For more than twenty-five years, Pete was employed by S.C. Johnson and Son, Inc., where he was working as treasury manager when he retired in 2002. He belonged to the American Institute of Certified Public Accountants, the Wisconsin Institute of Certified Public Accountants, and the Chartered Financial Analysts Institute. He was a member of St. Michael's Episcopal Church in Racine, where he served as treasurer. He was a member of the board of directors and served as both president and treasurer of the Racine County Opportunity Center.
Pete is survived by his wife of thirty-nine years, Bernadette; sons and daughters-in-law Christopher and Tammie Poetker, David and Rebecca Poetker, and Richard W. Poetker; daughters and son-in-law, Catherine and Jacob Bjork, and Jennifer Poetker; grandchildren Thomas and Barrett; sister-in-law and her husband, Jean and Dennis Kehoe; uncle Allan Jankus; nieces and husband Laura and Paul Hammer, and Alexa Kehoe; other relatives; and many dear friends. In addition to his parents, Pete was preceded in death by his mother-in-law, Florence Nihlson, and aunt, Isabel Jankus. Memorials may be made to St. Michael's Episcopal Church, 4701 Erie Street, Racine, Wisconsin 53402.
Yale Michael Greenfield '68 , on October 7, 2002. He was fifty-six and a resident of Minnetonka, Minnesota.
Yale was born April 30, 1946, in Pittsburgh, Pennsylvania.He was an Eagle Scout and was awarded the Order of the Arrow. At Kenyon, where he majored in economics, Yale was a member of Sigma Pi and Peeps fraternities. In 1971, he earned a BFA at the Art Center College of Design in Los Angeles, California.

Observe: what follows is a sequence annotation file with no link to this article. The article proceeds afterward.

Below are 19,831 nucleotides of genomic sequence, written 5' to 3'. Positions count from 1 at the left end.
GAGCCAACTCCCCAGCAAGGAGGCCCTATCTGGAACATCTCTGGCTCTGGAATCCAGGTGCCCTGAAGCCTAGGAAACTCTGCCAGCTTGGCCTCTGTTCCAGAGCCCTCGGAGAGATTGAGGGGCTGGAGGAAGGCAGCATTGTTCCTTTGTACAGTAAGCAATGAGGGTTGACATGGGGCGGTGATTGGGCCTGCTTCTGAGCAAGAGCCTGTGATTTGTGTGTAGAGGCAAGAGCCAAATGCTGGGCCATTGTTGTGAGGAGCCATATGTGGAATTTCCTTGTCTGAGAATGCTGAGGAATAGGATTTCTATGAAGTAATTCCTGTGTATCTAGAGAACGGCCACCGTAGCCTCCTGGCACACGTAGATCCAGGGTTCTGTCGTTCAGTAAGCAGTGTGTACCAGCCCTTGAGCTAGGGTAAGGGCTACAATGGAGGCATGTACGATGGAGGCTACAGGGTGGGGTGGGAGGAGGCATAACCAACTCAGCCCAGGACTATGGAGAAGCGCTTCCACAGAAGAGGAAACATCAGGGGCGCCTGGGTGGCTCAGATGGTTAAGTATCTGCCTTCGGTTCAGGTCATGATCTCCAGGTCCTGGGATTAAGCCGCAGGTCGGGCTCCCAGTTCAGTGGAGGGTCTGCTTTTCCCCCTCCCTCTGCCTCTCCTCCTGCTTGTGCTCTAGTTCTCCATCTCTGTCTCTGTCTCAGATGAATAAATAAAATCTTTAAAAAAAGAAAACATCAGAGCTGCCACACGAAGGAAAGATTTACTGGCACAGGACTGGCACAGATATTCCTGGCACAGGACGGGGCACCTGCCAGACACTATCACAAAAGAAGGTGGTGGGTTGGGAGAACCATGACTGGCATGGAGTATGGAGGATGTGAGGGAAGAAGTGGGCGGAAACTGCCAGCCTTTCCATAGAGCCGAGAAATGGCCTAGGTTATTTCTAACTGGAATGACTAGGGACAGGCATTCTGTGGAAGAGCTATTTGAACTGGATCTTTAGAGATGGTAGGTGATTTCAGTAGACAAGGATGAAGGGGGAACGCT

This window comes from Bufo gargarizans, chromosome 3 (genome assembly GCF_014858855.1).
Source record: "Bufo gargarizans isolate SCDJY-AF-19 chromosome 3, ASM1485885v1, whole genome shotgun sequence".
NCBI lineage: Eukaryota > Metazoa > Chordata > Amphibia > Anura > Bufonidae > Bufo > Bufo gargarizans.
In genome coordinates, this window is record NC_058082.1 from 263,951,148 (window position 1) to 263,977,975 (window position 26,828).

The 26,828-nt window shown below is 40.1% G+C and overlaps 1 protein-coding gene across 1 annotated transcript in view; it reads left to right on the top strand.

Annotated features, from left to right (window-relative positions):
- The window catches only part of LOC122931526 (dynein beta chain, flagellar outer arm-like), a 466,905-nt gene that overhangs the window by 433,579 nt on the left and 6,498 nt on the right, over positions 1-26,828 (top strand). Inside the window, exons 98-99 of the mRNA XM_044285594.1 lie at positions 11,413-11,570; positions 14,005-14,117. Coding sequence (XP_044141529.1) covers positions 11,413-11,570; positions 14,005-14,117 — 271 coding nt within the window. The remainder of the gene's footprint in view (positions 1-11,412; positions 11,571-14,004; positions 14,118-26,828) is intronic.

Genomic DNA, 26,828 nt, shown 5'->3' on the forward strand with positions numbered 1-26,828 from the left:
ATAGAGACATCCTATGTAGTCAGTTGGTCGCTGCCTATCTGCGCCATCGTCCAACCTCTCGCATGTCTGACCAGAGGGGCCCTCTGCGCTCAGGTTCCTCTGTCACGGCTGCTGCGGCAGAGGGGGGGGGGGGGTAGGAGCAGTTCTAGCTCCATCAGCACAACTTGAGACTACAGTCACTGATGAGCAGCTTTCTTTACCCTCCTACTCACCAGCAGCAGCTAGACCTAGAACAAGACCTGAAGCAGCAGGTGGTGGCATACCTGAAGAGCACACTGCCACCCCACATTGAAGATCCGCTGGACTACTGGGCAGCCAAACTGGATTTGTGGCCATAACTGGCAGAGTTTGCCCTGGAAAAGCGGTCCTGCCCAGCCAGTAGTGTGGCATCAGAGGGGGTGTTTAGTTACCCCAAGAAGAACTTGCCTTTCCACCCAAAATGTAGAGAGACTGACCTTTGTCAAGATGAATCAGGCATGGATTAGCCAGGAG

He was a gifted photographer and left behind beautiful images. Yale was a salesperson who loved to solve his customers' problems. He was the kindest, most gentle person. He died in comfort and in peace, surrounded by his family and friends.
Yale is survived by his wife, Ellen Joseph; mother, Ida; brother, Gary; Cocker spaniel, Murray; in-laws too numerous to mention; and aunts, uncles, nieces, nephews, cousins, friends, and coworkers. Memorials may be made to the Mental Health Association of Minnesota, 2021 East Hennepin Avenue, Suite 412, Minneapolis, Minnesota 55413-2726; the Greenfield Family Education Fund at Adath Jeshurun Congregation, 10500 Hillside Lane West, Minnetonka, Minnesota 55305; or a charity of choice.
George Meyer Cheston 1970 , on July 13, 2006. He was fifty-seven and a resident of Naperville, Illinois.
Born in Chestnut Hill, Pennsylvania, George was the son of E. Calvert and Nancy Cheston. He attended Chestnut Hill Academy and the Wharton School, and was a graduate of St. Paul's School of Concord, New Hampshire. From 1966 until 1971, he attended Kenyon, where he was active in drama.